LOS ANGELES — Jan. 12, 2012: The American Third Position has unanimously nominated Merlin Miller, a West Point graduate and veteran independent filmmaker, as our presidential candidate for the 2012 election. Dr. Virginia Deane Abernethy, Professor Emerita at Vanderbilt University, has been chosen as his running mate for vice president. The American Third Position (A3P) is a rapidly growing political party and the sole representative for traditional white Americans and the restoration of our Republic.
A3P is uncompromising in its position that the present political system unquestionably favors the two entrenched parties. Through mass manipulation and corruption, the “Republocrats” have effected their continuation in power. They have also succeeded with their “divide and conquer” tactics that adversely affect white Americans. The current presidential regime, along with all of the regimes in recent memory, has ruined the ideals and institutions of America’s Founding Fathers. If existing government social policies continue, white Americans are projected to become a minority in the U.S within a few decades. This has already happened in a number of states.
The American Third Position party believes the time has come for a strong political party that explicitly advocates the interests of white Americans. The character of a nation depends on those who comprise it. A country is the product of its people; if you change the people you inevitably change the character of the country. Each nation has the right to maintain the identity upon which it was founded. Our slate of candidates is morally, ethically and intellectually above those offered by the Democrats or Republicans. Critically, we are lobbying for a proportional representation electoral system at the local, state and national levels.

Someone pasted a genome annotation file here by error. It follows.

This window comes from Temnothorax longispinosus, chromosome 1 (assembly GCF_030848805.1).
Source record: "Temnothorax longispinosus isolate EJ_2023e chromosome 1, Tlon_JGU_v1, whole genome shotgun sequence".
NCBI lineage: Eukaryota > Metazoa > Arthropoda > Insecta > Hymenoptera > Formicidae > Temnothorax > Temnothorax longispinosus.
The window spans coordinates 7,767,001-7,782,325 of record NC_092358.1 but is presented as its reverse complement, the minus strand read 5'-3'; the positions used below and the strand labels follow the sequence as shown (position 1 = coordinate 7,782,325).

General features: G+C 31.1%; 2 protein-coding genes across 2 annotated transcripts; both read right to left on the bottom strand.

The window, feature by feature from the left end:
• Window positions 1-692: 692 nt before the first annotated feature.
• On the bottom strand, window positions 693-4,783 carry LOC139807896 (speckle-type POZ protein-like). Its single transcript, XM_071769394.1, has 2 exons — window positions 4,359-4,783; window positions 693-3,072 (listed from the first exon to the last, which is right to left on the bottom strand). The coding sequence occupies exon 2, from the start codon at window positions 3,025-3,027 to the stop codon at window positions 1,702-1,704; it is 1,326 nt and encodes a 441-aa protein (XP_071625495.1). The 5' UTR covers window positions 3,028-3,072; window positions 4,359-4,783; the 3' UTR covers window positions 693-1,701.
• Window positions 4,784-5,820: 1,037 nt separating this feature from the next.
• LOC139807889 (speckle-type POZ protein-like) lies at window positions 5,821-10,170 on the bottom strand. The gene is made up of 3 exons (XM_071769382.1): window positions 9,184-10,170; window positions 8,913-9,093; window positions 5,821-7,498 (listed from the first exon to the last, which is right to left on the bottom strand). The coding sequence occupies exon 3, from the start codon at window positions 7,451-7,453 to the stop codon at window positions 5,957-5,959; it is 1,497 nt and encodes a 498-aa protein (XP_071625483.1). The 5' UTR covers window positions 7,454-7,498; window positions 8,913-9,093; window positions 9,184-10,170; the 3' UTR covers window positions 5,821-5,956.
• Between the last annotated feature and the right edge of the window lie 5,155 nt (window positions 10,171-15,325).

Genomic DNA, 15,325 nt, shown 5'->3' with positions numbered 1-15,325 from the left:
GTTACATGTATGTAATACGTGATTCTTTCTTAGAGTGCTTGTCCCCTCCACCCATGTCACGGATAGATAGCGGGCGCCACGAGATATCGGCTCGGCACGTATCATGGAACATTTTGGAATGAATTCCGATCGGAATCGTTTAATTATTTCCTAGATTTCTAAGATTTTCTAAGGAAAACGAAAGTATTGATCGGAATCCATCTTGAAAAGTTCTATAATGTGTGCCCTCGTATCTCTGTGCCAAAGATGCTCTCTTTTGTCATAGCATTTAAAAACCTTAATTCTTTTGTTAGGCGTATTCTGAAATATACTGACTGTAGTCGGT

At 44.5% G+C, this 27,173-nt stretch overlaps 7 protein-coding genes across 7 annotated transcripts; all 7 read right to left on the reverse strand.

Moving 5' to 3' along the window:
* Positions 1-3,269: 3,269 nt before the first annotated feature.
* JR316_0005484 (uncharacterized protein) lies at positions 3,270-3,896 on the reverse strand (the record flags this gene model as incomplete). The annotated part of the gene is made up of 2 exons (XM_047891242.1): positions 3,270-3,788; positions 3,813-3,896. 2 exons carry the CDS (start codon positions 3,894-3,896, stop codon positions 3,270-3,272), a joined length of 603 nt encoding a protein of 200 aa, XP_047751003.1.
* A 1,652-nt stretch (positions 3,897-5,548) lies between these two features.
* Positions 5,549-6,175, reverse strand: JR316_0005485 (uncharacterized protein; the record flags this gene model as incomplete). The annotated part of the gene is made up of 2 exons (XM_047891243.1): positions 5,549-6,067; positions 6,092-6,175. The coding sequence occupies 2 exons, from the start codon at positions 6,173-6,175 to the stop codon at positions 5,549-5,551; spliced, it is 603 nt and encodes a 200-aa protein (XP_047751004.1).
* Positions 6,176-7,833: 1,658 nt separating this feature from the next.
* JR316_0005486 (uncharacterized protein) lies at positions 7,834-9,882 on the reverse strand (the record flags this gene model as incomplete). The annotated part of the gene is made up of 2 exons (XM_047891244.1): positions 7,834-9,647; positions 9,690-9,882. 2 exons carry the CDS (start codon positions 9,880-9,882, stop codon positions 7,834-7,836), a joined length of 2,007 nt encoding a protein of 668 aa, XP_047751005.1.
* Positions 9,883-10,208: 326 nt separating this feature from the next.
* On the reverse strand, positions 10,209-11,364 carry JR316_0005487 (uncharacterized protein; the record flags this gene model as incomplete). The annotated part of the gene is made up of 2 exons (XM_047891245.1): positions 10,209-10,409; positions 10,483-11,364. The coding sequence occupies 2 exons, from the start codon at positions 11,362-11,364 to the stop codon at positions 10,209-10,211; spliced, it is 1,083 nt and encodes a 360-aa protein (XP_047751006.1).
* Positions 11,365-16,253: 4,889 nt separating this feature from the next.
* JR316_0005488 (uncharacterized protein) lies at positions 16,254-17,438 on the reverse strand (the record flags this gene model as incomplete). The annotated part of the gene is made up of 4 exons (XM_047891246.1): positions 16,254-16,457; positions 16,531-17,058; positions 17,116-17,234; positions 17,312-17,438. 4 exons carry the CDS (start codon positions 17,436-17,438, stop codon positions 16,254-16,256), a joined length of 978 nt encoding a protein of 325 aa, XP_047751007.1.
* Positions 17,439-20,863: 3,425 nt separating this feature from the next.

First and foremost A3P proposes a moratorium on immigration and the immediate deportation of illegal immigrants. Similar plans were enacted by President Roosevelt during the Great Depression (1930’s) and by President Eisenhower in the 1950’s. Many European countries have significantly reduced the number of Third World immigrants as well. Additionally, we support fair trade over so-called free trade; private enterprise over government expansionism; sound environmental and energy policies; and an “America First” foreign policy, including the cessation of all military intervention and economic aid abroad.
Visit A3P at www.American3rdposition.com for information. The executive leadership is William Johnson, Esq. (Chairman), Don Wassall, Esq., Kevin McDonald, PhD., Dr. Virginia Abernethy, Tomislav Sunic, PhD, James Kelso, Dr. Adrian Krieg, CMFGE, Alexander Carmichael, Esq. and James Edwards. Contact: William Johnson, Esq. at (213) 621-3000.
9811 W. Charleston Blvd., Suite 2-441
Las Vegas, NV 89117
National Office: (213) 621-3000
Email: admin@american3rdposition.com